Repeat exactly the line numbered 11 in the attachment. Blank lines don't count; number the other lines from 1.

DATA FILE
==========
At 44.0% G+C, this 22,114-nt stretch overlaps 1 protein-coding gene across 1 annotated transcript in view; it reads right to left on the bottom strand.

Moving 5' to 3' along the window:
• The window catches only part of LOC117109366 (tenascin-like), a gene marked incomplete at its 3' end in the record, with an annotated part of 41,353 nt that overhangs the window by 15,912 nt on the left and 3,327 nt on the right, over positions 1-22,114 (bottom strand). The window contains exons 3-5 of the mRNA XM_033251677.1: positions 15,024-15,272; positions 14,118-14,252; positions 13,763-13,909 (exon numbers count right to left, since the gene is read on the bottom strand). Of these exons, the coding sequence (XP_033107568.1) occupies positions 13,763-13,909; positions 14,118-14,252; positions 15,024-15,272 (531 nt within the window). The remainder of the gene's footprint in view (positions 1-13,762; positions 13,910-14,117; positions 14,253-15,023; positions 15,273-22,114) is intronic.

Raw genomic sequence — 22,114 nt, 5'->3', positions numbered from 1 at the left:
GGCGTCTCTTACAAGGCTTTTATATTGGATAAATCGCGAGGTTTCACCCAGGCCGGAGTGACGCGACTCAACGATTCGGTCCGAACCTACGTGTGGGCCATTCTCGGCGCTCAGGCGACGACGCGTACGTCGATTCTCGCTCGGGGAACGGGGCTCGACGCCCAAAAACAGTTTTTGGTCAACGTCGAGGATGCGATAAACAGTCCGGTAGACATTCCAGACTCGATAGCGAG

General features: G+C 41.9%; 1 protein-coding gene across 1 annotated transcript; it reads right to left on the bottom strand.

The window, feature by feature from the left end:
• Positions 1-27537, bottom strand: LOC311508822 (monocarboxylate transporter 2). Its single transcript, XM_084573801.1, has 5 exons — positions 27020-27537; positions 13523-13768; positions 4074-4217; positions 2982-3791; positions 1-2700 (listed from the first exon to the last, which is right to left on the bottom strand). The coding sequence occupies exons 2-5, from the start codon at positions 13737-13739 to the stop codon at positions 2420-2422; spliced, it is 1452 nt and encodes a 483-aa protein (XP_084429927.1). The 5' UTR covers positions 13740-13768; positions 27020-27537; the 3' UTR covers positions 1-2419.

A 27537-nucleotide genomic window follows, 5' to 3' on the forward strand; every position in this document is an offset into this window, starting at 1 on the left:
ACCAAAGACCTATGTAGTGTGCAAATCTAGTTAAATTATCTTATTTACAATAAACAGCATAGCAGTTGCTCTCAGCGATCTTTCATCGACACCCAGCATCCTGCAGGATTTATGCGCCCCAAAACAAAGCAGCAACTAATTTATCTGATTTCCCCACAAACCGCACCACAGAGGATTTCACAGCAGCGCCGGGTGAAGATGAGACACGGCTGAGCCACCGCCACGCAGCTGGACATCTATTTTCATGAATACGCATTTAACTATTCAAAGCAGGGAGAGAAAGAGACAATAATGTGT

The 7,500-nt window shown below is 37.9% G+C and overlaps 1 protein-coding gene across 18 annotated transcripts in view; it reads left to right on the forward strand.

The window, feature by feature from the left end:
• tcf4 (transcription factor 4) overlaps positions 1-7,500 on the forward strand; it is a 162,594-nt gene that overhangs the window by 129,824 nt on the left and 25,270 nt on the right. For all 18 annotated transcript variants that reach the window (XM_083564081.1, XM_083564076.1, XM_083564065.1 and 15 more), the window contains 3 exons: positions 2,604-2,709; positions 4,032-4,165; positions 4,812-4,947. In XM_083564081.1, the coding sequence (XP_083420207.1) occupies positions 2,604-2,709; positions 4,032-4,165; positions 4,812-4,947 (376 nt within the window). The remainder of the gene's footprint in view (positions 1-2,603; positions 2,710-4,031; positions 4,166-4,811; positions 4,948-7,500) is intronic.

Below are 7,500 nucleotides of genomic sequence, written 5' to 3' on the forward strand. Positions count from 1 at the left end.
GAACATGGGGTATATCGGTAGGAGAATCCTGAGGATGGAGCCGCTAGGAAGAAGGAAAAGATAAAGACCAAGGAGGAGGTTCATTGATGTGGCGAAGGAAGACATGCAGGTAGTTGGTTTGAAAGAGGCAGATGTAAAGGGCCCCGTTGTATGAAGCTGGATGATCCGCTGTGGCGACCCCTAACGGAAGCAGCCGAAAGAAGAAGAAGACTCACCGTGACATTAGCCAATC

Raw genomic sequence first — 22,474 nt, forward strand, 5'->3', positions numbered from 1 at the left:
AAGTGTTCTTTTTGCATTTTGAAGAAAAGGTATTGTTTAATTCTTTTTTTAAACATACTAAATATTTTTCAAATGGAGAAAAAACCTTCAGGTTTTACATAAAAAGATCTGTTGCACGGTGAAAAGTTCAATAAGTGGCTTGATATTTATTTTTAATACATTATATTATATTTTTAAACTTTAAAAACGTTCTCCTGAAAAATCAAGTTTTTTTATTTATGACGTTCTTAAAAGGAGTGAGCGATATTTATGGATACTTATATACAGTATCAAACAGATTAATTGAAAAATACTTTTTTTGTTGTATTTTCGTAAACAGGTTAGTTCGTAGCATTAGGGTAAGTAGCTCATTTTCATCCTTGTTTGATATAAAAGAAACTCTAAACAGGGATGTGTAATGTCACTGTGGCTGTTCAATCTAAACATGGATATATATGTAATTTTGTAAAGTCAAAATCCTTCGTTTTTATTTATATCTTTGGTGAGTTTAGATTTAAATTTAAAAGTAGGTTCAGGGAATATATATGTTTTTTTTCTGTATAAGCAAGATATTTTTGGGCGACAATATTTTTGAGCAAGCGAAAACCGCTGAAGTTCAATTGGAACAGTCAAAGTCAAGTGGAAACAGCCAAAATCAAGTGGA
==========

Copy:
The 7,500-nt window shown below is 37.9% G+C and overlaps 1 protein-coding gene across 18 annotated transcripts in view; it reads left to right on the forward strand.